Intense Pulsed Light Processing of Perovskite Thin Films

Wednesday, 4 October 2017: 08:50
National Harbor 9 (Gaylord National Resort and Convention Center)
T. Druffel (University of Louisville)
The manufacturing of solar photovoltaic panels has seen dramatic reductions in costs primarily through business innovations to the extent that the industry is quite large. The industry is dominated by a single technology, crystalline solar cells. The implementation of newer technologies that could further reduce costs are very attractive, especially technologies that can be adapted to continuous printing particularly involving polymer film substrate. The perovskite solar cells offers this; however, most of the processing techniques rely on extended thermal process or very exact solvent control. The Intense Pulsed Light (IPL) technology has been shown to rapidly process perovskite thin films and our recent work explores how the technology can open up the processing window.

The Intense Pulsed Light technology is well suited to continuous manufacturing platforms such as roll-to-roll due to its very large processing area and rapid processing time scales. The IPL technique delivers high energy pulses of broad spectrum light (UV-Vis-NIR) in a very short duration (ms) over a large processing area (100 cm2). In the past few years, the method has found a number of applications within the flexible electronics industry as printed structures for wire traces, transparent conductors and RFID and is now gaining traction with more complex materials. The most promising opportunity for the IPL within photovoltaics is the application towards the flexible large area roll-to-roll production offered by the solution phase processed perovskites.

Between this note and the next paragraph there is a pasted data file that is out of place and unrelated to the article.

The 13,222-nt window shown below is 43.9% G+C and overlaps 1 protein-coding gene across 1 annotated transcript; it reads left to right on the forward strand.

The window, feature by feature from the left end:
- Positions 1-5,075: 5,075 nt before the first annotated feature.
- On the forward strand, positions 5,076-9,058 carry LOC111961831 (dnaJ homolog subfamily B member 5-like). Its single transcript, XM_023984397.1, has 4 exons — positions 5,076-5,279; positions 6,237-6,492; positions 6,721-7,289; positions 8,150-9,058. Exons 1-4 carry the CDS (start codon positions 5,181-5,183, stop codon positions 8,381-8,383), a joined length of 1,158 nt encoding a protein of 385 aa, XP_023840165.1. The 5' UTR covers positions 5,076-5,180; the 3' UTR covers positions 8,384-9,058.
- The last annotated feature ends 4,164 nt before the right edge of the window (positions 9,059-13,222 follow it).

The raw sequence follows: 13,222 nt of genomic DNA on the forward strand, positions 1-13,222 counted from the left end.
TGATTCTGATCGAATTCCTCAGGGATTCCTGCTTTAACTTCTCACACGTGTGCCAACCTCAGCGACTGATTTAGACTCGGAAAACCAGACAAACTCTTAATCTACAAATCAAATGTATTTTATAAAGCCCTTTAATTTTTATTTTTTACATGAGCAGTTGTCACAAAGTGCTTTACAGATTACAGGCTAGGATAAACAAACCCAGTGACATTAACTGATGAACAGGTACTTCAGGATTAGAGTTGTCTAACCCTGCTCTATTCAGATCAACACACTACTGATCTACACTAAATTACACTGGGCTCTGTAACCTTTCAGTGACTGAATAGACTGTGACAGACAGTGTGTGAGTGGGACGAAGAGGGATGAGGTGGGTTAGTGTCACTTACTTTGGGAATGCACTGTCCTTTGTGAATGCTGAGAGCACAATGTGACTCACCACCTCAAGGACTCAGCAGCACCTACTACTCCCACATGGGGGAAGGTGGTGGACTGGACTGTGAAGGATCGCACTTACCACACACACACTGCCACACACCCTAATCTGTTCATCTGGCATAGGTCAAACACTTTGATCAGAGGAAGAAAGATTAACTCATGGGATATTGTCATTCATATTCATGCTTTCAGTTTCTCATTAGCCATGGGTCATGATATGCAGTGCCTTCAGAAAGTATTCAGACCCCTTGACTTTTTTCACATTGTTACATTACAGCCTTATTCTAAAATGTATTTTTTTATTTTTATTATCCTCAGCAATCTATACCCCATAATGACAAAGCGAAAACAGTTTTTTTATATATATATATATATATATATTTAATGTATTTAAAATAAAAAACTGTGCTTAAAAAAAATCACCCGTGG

In this paper we will discuss our work with the IPL and the extremely rapid processing of perovskite thin films using a number of precursor materials. We have shown the process for both the two-step and the single step deposition producing devices that perform as well as the traditional thermal processing at significantly faster speeds. This paper will also discuss the morphological changes that occur during the IPL with an intent to develop a robust process. Data from X-ray diffraction and scanning electron microscopy is used to describe the changes to the films, and current-voltage and electrochemical impedance spectroscopy is used to probe the devices.